• Weight loss or weight gain that is not related to dieting.
  • Sleep difficulties – may be a lack of sleep or too much sleep.
  • Decreased energy.
  • Fatigue.
  • Feelings of worthlessness or guilt.
  • Feeling anxious or nervous.
  • Feeling alone or isolated.
  • Difficulty concentrating, thinking, or making decisions.
  • Thoughts of suicide or death.

It’s important to keep in mind that poor management of your diabetes can lead to symptoms that mimic depression. If you experience symptoms for at least two weeks that are different from your previous level of functioning, you may be suffering with depression and should speak with your doctor.

You May Also Like

The Link Between Diabetes and Depression

The link between diabetes and depression remains unknown, however, there are various theories as to how the two are connected including:

  • Diabetes metabolic effect on proper brain functioning including alteration in brain chemistry.
  • Managing diabetes can be incredibly stressful and may lead to symptoms of depression.
  • The complications and associated health issues that are associated with diabetes can worsen symptoms of depression.
  • Individuals suffering with depression may make unhealthy lifestyle choices including poor eating and exercising habits, which may lead to weight gain and smoking. All of these are risk factors for developing diabetes.
  • Individuals suffering with depression often have an impaired ability to perform tasks, think clearly and communicate effectively. These symptoms can impair your ability to manage diabetes appropriately and may lead to an increased risk of diabetes-associated complications.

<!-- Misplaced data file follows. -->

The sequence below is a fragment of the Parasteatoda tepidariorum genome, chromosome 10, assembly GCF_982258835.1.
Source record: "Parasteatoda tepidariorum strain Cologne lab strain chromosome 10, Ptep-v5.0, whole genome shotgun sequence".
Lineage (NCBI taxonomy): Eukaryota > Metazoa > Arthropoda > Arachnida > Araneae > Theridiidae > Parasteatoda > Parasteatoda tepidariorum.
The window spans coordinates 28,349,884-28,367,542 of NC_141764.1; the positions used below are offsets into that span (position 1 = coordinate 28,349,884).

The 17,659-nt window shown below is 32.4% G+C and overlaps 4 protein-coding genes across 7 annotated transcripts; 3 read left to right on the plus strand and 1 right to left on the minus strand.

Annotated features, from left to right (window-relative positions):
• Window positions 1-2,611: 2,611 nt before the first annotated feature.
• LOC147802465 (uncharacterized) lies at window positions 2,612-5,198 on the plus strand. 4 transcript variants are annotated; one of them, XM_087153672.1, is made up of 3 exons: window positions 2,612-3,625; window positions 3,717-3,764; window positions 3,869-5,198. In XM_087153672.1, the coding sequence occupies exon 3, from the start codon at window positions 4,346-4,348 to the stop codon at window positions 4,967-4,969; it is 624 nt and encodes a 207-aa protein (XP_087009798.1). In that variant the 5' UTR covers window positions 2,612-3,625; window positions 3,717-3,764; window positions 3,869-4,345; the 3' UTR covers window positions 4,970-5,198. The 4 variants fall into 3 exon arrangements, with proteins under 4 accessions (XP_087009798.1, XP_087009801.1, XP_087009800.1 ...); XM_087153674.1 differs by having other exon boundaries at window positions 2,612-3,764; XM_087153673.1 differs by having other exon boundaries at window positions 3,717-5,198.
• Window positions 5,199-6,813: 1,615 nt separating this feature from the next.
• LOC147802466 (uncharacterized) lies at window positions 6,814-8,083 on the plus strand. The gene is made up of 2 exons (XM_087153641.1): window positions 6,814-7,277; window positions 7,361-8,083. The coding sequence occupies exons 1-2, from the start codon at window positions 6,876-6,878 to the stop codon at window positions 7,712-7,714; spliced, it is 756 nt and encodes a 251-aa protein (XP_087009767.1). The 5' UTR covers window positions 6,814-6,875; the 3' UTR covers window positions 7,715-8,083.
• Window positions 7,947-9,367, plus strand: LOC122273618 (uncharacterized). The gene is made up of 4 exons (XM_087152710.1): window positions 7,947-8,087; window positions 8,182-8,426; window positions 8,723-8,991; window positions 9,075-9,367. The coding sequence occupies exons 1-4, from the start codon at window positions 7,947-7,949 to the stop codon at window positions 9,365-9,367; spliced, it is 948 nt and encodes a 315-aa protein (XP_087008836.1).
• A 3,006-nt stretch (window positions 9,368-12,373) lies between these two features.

Treatment Options for People With Diabetes and Depression

There are various treatment options for managing diabetes and depression including:

Diabetes Programs

These self-management programs focus on behavior to help improve metabolic control, increase physical activity, manage weight loss and improve cardiovascular disease risk factors. Additionally, these programs help to increase self-esteem and quality of life.


In particular, cognitive behavioral therapy helps to improve symptoms of depression, which in turns improves diabetes control. The goals of psychotherapy are to recognize triggers, identify and change unhealthy behaviors, develop positive relationships and promote healthy problem-solving skills.

Medication, Combined With Exercise

Diabetes and depression can be better managed by combining traditional medicinal therapies, including antidepressant medications, with regular exercise.

Lifestyle Changes

Simple changes, including eating a healthy, balanced diet, maintaining good sleep hygiene, identifying and managing stressors and seeking support from friends and family can help to better manage symptoms of both diabetes and depression.

In Conclusion

If you suffer with diabetes, it is important to be aware of signs and symptoms of depression, including prolonged feelings of sadness, a loss of interest in things you once enjoyed and unexplained health issues, such as extreme fatigue and anxiousness. If you think you might be suffering from depression it is important to speak to your healthcare provider as they can get you the right treatment to improve your mental and physical health and enhance your quality of life.